Words are an integral part of human interaction and different words hold varying meanings and sentiments to groups of people, cultures and individuals. They carry memories of the past and their origins are rich and varied. Words also evolve over time, their meanings changing. This can happen for a myriad of reasons, often beginning with an insidious agenda followed by a cultural shift which can come in the form of a reclamation of certain words by a group of people. Words are tools, and knowing how to use them can bring one great power. So in saying that it is important to know the histories of where they come from and realise the connotations you may be inadvertently invoking when using them. To quote Emma Ng, author of Old Asian, New Asian, "As long as we are allowed to forget, we will find ourselves returning to fight the same battles." Below is a short list of words to be mindful of.
The word ‘cunt’ is widely known as a ‘taboo’ word. I distinctly remember hearing the word used in a film as a preteen and my cousin telling me in a very serious tone that I was never to use it, as it was apparently “the most offensive word in the English language”. Despite its apparently offensive nature, its use is steadily increasing. The word’s origin stems from a place of describing the feminine in an empowering way; it’s found in Sanskrit and Ancient Egyptian language to describe the female sexuality and genitalia. The negative use of ‘cunt’ is common, misguided and new; in the more recent past (medieval England) it was merely used as a descriptor for female genitals. The shifting of this word into a negative context is baffling; why take a word to describe female genitalia, or the power of the feminine, and turn it into an insult? Patriarchal insecurities? Despite this, ‘cunt’ is being reclaimed by women in a significant way. It is used by women for female empowerment, in the sense of a reclamation of the original definition of the word. It is a powerful and evocative word when said aloud and it is up to us how it is used: let’s use it right and with respect to its origins.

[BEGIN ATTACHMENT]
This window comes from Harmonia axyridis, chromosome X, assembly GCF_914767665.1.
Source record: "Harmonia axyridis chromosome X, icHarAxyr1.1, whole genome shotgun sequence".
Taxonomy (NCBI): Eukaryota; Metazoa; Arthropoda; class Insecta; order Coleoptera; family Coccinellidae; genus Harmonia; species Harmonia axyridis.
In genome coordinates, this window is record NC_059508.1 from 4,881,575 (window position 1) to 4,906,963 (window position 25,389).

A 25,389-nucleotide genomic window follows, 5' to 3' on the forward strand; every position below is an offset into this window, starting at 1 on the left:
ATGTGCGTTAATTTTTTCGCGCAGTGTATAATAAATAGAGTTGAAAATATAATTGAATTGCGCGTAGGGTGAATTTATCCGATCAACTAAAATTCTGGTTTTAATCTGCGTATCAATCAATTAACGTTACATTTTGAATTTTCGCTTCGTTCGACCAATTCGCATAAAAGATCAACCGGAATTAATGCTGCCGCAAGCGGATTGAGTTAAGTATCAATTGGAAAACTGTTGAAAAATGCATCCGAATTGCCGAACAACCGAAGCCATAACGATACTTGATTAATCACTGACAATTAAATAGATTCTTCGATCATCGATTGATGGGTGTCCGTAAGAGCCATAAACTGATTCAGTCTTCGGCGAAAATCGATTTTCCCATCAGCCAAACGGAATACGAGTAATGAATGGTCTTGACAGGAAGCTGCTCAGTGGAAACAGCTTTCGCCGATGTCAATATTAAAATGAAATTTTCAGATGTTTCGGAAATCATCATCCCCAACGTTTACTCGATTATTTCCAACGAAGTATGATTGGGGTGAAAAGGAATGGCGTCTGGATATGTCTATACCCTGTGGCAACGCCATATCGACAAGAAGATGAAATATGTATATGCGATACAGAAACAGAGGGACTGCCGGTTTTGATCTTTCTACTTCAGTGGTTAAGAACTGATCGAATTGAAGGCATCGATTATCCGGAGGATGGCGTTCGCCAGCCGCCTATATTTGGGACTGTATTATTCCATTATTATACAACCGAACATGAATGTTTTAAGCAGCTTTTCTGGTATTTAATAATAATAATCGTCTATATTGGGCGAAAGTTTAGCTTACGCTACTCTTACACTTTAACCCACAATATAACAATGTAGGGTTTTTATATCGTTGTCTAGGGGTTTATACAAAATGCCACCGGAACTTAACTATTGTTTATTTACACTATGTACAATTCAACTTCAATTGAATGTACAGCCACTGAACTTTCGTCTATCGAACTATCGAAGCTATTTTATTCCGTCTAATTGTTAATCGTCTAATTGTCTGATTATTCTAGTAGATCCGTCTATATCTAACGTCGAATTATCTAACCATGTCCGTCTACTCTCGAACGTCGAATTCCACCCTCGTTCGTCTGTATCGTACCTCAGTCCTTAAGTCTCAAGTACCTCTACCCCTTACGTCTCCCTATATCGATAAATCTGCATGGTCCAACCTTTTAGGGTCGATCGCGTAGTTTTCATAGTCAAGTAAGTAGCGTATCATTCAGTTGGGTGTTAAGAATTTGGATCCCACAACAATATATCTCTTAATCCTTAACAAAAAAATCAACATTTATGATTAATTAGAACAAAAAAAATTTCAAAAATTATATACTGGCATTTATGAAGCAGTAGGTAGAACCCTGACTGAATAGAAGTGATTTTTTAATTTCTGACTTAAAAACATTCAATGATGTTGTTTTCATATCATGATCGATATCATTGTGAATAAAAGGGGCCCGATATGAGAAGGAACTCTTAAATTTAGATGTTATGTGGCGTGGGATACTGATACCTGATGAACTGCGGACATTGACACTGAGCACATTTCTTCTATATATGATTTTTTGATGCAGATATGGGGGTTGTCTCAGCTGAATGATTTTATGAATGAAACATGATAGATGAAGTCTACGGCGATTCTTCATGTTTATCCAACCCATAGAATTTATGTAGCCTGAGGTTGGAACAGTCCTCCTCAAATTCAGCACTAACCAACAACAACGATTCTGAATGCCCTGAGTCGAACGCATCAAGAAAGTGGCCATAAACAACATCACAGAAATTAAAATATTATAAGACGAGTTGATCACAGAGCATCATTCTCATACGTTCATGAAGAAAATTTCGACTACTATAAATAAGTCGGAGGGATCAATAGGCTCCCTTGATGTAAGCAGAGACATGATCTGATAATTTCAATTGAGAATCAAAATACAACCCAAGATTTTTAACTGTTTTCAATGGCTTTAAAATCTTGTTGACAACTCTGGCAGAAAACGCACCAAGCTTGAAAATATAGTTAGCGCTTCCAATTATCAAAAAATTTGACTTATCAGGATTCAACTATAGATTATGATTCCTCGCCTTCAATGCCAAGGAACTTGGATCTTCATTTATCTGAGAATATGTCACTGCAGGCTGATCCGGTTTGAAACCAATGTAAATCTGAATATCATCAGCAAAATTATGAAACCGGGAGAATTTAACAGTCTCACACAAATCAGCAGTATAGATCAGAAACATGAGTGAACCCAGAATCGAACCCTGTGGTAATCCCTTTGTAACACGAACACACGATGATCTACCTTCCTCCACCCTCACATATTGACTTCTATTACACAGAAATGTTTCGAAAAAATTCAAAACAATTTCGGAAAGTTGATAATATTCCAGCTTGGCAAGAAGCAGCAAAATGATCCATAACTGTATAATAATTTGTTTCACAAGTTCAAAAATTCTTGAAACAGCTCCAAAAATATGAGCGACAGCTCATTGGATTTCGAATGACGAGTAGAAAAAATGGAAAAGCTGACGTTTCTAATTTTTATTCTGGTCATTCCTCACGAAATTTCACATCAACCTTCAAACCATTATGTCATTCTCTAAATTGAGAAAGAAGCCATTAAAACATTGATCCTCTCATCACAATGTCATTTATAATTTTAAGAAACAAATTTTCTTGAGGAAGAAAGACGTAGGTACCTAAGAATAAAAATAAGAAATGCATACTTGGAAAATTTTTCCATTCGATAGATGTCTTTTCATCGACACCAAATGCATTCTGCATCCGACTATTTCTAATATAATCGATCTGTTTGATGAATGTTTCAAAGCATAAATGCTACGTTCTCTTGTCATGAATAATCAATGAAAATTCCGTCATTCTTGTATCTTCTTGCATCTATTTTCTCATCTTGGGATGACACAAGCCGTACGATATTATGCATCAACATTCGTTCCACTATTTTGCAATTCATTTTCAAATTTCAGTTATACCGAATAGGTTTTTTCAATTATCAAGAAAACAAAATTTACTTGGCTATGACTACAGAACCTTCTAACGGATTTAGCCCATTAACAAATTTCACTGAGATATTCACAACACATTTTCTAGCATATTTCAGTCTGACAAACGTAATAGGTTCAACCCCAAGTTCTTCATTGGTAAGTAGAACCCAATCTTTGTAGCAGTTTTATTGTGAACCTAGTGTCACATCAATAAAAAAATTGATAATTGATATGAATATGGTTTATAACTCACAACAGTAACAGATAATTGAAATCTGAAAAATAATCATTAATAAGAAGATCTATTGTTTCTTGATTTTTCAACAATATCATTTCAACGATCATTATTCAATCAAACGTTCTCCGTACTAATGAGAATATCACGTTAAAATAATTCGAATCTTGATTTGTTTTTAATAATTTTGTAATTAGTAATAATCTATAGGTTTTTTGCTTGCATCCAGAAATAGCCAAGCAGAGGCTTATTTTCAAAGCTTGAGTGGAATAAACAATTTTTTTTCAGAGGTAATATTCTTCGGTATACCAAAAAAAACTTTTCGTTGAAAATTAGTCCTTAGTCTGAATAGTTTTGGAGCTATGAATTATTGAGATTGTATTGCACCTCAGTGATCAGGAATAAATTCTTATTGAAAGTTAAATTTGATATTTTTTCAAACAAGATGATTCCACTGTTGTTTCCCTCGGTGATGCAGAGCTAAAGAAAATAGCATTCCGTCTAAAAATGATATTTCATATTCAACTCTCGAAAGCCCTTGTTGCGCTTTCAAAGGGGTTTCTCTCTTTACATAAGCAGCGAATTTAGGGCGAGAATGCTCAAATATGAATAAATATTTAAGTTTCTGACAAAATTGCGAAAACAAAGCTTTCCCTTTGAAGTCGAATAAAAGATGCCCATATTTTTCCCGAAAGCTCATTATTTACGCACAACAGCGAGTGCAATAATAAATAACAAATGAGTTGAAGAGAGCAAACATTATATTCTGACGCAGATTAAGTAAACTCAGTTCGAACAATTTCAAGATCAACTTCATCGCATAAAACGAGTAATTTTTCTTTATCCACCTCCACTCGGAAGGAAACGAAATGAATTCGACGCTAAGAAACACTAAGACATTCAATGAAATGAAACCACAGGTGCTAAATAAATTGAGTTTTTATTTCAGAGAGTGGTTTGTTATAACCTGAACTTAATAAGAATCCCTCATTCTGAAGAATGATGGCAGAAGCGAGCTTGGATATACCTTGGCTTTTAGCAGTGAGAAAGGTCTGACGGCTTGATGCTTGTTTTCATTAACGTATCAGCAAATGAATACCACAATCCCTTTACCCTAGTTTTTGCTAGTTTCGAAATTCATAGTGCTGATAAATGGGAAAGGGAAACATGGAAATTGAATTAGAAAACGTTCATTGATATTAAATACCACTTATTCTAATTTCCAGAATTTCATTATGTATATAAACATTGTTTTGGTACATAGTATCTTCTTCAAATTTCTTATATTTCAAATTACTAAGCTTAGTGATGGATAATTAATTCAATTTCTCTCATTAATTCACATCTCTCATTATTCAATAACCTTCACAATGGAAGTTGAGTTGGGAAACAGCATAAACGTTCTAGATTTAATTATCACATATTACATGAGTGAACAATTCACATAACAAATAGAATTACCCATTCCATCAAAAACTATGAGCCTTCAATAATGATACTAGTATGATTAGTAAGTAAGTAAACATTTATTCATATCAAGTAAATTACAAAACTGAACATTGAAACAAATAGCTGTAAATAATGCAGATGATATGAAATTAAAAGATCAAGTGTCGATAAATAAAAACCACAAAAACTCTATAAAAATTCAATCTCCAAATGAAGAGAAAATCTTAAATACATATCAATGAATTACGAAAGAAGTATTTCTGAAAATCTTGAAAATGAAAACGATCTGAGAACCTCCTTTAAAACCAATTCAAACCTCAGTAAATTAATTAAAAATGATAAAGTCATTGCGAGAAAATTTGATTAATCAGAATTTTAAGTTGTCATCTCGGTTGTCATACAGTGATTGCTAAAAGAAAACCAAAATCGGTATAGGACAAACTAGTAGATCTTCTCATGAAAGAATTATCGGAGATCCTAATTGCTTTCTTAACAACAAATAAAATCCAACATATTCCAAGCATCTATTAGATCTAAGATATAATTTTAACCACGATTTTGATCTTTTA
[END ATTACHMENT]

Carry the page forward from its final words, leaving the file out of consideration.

The ‘N’ word
It may seem like a fun word for white people and P.O.C to use, but that does not change the fact that it is still a slur, one used against a very specific group of people: black people. Yet when it comes to singing along to their favourite rap song, people tend to conveniently forget this, dropping the ‘N’ word like it’s the late 80s and they’re trying to be in N.W.A. The word stems from the Latin word ‘niger’, which means black. In the centuries before American slavery became a racist institution, the word was neutral, simply describing the skin colour of dark individuals. However to use the word now as a W.P or a P.O.C is to revive its racist origins. As Andrew Barksdale said on Vice’s ‘Who is Allowed to Say the N Word?’: “I don’t want people to ever forget that, that was the last word that some black men or women would have heard before they were killed, before they were raped, before they were assaulted.”